Human Rights Watch (HRW) yesterday warned European countries against transferring hundreds of Daesh members from the prisons of the Syrian Democratic Forces (SDF) to Iraq.
HRW expressed concerns that some European countries are seeking to transfer their nationals, who joined Daesh, to Iraq because they are unwilling to repatriate them. The move comes after Turkey launched an operation east of the Euphrates River in Syria to create a safe zone in the area which was previously captured by Kurdish forces, who manage prisons in which Daesh members are being held.
“Given Iraq’s record of unfair trials, European countries should not push for the transfer of their nationals,” said Balqees Wali, a researcher on Iraq’s issues in the organisation.
Wali considered that any government that supports this step, “without taking the necessary measures to prevent the prisoners from the risk of torture, false trials or execution, contributes to the occurrence of serious violations.”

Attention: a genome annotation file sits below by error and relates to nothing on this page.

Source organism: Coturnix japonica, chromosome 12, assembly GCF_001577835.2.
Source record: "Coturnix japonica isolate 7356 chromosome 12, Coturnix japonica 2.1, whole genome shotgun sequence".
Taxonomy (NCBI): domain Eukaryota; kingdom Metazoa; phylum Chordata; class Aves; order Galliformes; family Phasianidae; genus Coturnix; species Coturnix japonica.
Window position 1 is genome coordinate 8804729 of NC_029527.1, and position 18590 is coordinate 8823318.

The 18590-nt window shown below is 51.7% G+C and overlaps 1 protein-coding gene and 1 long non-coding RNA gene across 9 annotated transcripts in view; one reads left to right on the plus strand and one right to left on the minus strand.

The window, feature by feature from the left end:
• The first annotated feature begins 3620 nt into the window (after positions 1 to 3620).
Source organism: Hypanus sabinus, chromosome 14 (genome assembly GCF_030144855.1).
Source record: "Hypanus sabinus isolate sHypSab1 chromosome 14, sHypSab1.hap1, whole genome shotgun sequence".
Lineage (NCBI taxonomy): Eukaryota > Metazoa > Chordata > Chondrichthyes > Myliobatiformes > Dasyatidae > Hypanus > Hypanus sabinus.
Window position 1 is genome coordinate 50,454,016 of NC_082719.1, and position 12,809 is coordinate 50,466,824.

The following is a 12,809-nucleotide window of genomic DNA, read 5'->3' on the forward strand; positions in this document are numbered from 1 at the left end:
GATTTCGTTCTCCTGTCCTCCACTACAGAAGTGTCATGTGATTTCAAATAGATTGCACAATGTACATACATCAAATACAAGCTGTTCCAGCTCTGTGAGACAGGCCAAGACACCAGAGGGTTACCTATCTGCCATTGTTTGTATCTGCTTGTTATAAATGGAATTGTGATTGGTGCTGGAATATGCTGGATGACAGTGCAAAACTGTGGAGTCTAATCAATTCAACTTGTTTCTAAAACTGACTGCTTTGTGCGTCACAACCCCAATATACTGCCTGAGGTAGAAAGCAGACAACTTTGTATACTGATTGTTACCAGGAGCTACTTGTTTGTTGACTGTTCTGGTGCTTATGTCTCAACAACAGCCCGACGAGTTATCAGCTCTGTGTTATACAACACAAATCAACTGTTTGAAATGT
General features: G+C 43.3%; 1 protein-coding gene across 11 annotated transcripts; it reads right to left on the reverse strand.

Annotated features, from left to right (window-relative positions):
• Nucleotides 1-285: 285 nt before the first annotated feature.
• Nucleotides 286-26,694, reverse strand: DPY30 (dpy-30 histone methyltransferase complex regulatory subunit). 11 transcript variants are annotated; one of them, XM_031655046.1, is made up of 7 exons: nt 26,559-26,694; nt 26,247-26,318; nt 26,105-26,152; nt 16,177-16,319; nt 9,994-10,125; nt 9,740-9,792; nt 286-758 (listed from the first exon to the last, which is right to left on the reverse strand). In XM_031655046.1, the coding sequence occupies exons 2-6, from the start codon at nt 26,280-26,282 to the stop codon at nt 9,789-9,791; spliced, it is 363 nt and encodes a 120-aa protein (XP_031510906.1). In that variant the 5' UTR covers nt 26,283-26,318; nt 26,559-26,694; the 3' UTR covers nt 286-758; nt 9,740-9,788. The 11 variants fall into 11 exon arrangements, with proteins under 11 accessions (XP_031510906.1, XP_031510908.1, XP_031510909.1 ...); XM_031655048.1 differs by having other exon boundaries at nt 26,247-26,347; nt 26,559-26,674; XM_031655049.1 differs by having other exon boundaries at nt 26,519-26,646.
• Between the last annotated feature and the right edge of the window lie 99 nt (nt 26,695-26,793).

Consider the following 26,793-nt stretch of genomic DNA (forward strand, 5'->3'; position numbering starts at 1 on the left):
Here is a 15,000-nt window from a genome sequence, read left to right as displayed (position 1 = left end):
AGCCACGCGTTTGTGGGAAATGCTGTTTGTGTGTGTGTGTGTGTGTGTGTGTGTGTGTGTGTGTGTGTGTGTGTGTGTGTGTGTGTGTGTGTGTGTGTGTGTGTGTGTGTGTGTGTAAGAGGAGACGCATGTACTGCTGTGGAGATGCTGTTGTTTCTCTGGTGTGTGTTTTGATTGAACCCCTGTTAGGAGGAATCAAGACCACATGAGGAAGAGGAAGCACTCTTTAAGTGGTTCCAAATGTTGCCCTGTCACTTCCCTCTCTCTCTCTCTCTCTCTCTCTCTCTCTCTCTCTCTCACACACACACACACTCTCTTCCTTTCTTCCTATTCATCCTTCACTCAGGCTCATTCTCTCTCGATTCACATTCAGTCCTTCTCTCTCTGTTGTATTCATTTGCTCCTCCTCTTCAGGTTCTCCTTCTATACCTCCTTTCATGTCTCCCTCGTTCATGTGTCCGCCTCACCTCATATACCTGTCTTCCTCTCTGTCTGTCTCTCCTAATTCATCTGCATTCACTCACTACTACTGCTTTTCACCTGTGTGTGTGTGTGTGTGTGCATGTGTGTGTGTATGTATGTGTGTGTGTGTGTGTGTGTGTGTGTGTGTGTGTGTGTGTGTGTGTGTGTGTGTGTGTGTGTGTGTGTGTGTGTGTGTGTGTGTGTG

The organisation, which tracks the trials of Daesh elements in Iraq, says the judicial proceedings are unfair and flawed by numerous abuses.
HRW urged France, Denmark, Germany, Britain, and other countries to recover their nationals rather than transfer them to Iraq.
In an article published in the Wall Street Journal, Turkish President Recep Tayyip Erdogan vowed not to allow any Daesh fighter to flee north-eastern Syria after Western countries expressed concerns about the implications of the military operation launched by Ankara in the area.
“We will ensure that no ISIS [Daesh] fighter leaves north-eastern Syria,” Erdogan wrote.
Many countries have already transferred some of their nationals suspected of joining the ranks of Daesh to Iraq for trial.
During the summer, 11 French nationals who were arrested in Syria and tried in Iraq for joining Daesh were sentenced to death by Iraqi courts.